This is the antecedent to my previous post on Gen. Mattis.
The administration’s mishandling of Marine Gen. James Mattis
Posted By Thomas E. Ricks Friday, January 18, 2013 – 9:50 AM
Word on the national security street is that General James Mattis is being given the bum’s rush out of his job as commander of Central Command, and is being told to vacate his office several months earlier than planned.
Why the hurry? Pentagon insiders say that he rubbed civilian officials the wrong way — not because he went all “mad dog,” which is his public image, and the view at the White House, but rather because he pushed the civilians so hard on considering the second- and third-order consequences of military action against Iran. Some of those questions apparently were uncomfortable. Like, what do you do with Iran once the nuclear issue is resolved and it remains a foe? What do you do if Iran then develops conventional capabilities that could make it hazardous for U.S. Navy ships to operate in the Persian Gulf? He kept saying, “And then what?”
Inquiry along these lines apparently was not welcomed — at least in the CENTCOM view. The White House view, apparently, is that Mattis was too hawkish, which is not something I believe, having seen him in the field over the years. I’d call him a tough-minded realist, someone who’d rather have tea with you than shoot you, but is happy to end the conversation either way.
Presidents should feel free to boot generals anytime they want, of course — that’s our system, and one I applaud. But ousting Mattis at this time, and in this way, seems wrong for several reasons:
TIMING: If Mattis leaves in March, as now appears likely, that means there will be a new person running CENTCOM just as the confrontation season with Iran begins to heat up again.
CIVIL-MILITARY SIGNALS: The message the Obama Administration is sending, intentionally or not, is that it doesn’t like tough, smart, skeptical generals who speak candidly to their civilian superiors. In fact, that is exactly what it (and every administration) should want. Had we had more back in 2003, we might not have made the colossal mistake of invading Iraq.
SERVICE RELATIONS: The Obamites might not recognize it, but they now have dissed the two Marine generals who are culture heroes in today’s Corps: Mattis and Anthony Zinni. The Marines have long memories. I know some who are still mad at the Navy for steaming away from the Marines left on Guadalcanal. Mattis made famous in Iraq the phrase, “No better friend, no worse enemy.” The Obama White House should keep that in mind.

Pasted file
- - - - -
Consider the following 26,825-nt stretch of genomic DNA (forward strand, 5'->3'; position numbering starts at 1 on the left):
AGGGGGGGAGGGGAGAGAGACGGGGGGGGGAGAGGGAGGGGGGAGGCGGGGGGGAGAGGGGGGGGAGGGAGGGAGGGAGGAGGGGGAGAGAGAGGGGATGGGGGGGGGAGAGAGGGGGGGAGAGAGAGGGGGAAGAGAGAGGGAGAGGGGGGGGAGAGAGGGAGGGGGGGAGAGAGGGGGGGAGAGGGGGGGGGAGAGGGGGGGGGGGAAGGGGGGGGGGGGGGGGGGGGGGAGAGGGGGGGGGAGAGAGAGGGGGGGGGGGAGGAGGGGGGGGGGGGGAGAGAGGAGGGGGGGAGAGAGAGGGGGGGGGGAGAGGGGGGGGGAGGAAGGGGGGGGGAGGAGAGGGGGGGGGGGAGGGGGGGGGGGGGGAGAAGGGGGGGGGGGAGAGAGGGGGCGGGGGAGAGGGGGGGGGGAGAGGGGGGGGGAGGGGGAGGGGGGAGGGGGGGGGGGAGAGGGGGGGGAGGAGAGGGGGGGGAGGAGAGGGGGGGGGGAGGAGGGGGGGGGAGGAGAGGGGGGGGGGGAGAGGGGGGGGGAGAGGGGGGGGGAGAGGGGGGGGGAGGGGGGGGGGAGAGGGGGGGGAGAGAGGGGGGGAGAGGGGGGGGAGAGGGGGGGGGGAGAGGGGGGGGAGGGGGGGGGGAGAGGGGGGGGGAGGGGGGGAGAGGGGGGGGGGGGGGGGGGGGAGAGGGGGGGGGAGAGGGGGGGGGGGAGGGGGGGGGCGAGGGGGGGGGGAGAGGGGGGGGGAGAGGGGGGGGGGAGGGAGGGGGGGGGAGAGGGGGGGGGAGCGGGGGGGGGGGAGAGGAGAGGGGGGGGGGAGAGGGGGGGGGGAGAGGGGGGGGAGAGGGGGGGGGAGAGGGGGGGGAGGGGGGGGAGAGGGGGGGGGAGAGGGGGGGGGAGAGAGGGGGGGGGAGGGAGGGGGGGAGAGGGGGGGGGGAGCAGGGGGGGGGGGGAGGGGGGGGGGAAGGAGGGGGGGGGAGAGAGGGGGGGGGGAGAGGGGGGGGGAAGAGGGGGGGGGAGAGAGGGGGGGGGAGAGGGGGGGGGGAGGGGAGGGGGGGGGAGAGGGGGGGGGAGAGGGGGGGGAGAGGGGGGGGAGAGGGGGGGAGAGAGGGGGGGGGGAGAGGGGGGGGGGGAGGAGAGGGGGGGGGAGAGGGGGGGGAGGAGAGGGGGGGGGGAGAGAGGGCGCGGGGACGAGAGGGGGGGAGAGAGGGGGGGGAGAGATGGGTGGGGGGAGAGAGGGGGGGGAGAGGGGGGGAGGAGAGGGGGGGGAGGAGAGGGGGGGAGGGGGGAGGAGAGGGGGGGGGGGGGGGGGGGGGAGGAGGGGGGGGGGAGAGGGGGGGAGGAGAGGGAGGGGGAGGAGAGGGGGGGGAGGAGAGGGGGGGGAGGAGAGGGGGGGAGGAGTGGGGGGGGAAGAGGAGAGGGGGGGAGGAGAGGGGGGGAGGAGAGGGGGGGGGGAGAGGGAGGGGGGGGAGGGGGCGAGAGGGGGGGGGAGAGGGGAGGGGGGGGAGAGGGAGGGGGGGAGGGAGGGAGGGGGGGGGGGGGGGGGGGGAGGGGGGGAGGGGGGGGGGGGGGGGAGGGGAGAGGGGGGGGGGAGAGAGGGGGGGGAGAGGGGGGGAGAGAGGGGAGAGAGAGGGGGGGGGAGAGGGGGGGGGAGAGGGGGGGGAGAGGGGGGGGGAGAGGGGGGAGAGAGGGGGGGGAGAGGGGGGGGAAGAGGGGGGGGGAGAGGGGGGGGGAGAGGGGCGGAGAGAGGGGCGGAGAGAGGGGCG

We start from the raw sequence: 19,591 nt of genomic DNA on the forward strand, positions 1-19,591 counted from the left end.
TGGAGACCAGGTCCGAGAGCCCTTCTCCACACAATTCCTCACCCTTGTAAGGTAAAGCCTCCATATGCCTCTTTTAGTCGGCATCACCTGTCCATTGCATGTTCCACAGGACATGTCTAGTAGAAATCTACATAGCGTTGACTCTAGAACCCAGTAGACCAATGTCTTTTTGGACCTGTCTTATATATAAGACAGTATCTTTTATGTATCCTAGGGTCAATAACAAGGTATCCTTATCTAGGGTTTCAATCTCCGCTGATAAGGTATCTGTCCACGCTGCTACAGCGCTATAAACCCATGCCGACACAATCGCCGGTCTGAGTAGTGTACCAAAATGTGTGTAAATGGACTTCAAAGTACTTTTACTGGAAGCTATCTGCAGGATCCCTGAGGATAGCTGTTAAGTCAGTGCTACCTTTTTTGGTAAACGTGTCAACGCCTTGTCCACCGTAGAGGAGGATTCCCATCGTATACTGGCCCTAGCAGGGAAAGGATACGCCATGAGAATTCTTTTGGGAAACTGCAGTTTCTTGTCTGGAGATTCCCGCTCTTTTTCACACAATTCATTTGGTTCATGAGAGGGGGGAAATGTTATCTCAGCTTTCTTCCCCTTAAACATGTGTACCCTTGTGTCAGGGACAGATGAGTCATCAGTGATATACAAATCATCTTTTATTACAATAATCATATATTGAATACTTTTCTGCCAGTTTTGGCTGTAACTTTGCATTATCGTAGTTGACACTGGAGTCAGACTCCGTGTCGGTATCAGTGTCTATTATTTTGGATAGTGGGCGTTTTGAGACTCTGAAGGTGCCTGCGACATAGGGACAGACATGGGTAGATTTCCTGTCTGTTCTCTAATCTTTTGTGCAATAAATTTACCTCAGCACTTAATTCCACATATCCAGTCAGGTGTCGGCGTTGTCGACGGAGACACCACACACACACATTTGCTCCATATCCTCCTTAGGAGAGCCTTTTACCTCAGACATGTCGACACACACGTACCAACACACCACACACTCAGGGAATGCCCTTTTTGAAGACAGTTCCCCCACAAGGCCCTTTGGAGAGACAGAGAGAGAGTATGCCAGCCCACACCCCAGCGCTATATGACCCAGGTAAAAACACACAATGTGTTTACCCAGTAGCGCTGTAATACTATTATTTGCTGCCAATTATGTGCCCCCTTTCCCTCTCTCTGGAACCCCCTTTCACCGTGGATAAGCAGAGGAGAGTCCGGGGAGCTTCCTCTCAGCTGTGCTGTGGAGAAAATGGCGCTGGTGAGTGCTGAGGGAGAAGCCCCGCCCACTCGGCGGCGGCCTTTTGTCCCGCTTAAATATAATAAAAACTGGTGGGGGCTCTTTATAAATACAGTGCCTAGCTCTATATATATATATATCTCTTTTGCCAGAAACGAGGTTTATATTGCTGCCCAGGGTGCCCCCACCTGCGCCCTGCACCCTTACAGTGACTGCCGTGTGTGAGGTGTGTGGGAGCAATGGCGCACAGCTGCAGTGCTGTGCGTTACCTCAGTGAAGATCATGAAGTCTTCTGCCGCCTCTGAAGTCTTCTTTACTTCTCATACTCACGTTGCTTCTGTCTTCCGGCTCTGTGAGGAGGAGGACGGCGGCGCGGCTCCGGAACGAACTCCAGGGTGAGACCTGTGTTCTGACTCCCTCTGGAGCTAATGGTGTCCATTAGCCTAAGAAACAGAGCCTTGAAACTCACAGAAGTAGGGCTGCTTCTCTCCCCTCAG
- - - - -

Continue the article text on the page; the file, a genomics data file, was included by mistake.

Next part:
I’m still a fan of President Obama. I just drove for two days down the East Coast listening to his first book, and enjoyed it enormously. But I am at the point where I don’t trust his national security team. They strike me as politicized, defensive and narrow. These are people who will not recognize it when they screw up, and will treat as enemies anyone who tells them they are doing that. And that is how things like Vietnam get repeated. Harsh words, I know. But I am worried.
Phi Beta Iota: Ricks is one of the most gifted observers — and reporters — of the good, the bad, and the ugly in US military mis-management. When he singles out someone to defend, odds are that Ricks is right and whoever he is concerned about is not just wrong, but severely undermining the legitimacy of whatever they are about. A quick look at Donilon’s public biography produces these gems:
Donilon worked as Assistant Secretary of State for Public Affairs from 1993 to 1996, and served as the Clinton administration’s Secretary of State’s chief of staff. Although he has no military experience and worked as a lobbyist, Donilon was “intimately involved in many major foreign policy issues, including negotiating the Bosnian peace agreement and the expansion of NATO”.
Donilon figures prominently during formulation of strategy for Afghanistan and associated discussions in Bob Woodward’s 2010 book, “Obama’s Wars.”
Donilon was ‘criticized’ by General Jones, who once disparaged Donilon, for his lack of overseas experience, telling him that as a result: “You have no credibility with the military”, according to Bob Woodward’s “Obama’s Wars”. Jones said that Donilon was not good in his dealings with his staff at the National Security Council, displaying “too little feel for the people who work day and night….”. Donilon did visit Afghanistan March 2010 during President Obama’s six-hour late-night visit to the country.
Donilon is the brother of Mike Donilon, a lawyer and political consultant who is Counselor to Vice-President Joe Biden. He is married to Catherine M. Russell, who is Chief of Staff to Jill Biden, and they have two children.
In disrespecting General Mattis, for the wrong reasons, and without any substantive knowledge of his own, Donilon may have set himself up for dismissal. If Obama is serious about making the most of his second term, he will need a first string National Security Advisor — someone of the caliber of Tony Zinni or Stobe Talbott — instead of a party groupie and public affairs flack.